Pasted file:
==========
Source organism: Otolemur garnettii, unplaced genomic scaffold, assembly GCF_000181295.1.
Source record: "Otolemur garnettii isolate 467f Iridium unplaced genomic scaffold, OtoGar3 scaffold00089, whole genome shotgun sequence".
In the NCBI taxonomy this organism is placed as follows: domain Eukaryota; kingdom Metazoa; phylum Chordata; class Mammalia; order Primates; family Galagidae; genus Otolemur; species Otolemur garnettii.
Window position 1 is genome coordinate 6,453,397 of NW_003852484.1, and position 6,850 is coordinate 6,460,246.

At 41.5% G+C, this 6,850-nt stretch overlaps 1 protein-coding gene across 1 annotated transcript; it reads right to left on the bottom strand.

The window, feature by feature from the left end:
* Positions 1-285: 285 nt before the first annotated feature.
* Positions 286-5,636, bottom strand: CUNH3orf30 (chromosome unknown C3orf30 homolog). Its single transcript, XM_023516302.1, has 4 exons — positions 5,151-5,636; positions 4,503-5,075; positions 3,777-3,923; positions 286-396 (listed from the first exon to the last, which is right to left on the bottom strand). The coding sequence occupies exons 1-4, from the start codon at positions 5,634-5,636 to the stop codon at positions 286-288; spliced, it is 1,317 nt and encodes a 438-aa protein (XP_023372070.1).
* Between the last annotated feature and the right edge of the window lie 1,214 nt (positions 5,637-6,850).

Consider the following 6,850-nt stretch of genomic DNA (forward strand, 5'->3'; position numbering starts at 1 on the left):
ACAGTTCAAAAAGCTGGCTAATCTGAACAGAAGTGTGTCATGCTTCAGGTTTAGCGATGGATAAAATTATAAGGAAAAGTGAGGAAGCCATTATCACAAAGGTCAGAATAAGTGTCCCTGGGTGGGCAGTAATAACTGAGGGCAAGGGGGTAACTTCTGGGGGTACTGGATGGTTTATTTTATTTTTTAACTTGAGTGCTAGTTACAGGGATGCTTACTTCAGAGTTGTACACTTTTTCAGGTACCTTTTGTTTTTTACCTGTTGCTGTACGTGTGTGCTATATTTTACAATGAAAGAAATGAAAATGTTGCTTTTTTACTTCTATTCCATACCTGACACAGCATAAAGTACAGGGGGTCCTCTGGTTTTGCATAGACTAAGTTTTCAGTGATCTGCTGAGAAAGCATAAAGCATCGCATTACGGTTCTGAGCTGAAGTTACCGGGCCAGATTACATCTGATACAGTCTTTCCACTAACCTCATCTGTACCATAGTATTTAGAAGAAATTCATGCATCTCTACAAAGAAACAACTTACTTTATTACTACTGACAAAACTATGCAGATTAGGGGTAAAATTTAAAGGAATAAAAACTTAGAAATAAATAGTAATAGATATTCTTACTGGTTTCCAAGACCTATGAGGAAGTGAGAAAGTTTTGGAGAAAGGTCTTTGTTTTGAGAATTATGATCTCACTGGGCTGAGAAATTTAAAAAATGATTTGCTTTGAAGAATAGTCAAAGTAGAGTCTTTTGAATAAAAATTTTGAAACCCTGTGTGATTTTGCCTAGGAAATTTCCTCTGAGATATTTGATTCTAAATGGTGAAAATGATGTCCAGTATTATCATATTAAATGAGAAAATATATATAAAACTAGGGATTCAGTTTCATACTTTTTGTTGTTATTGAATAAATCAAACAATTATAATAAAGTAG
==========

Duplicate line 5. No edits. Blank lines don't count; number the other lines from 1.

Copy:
At 41.5% G+C, this 6,850-nt stretch overlaps 1 protein-coding gene across 1 annotated transcript; it reads right to left on the bottom strand.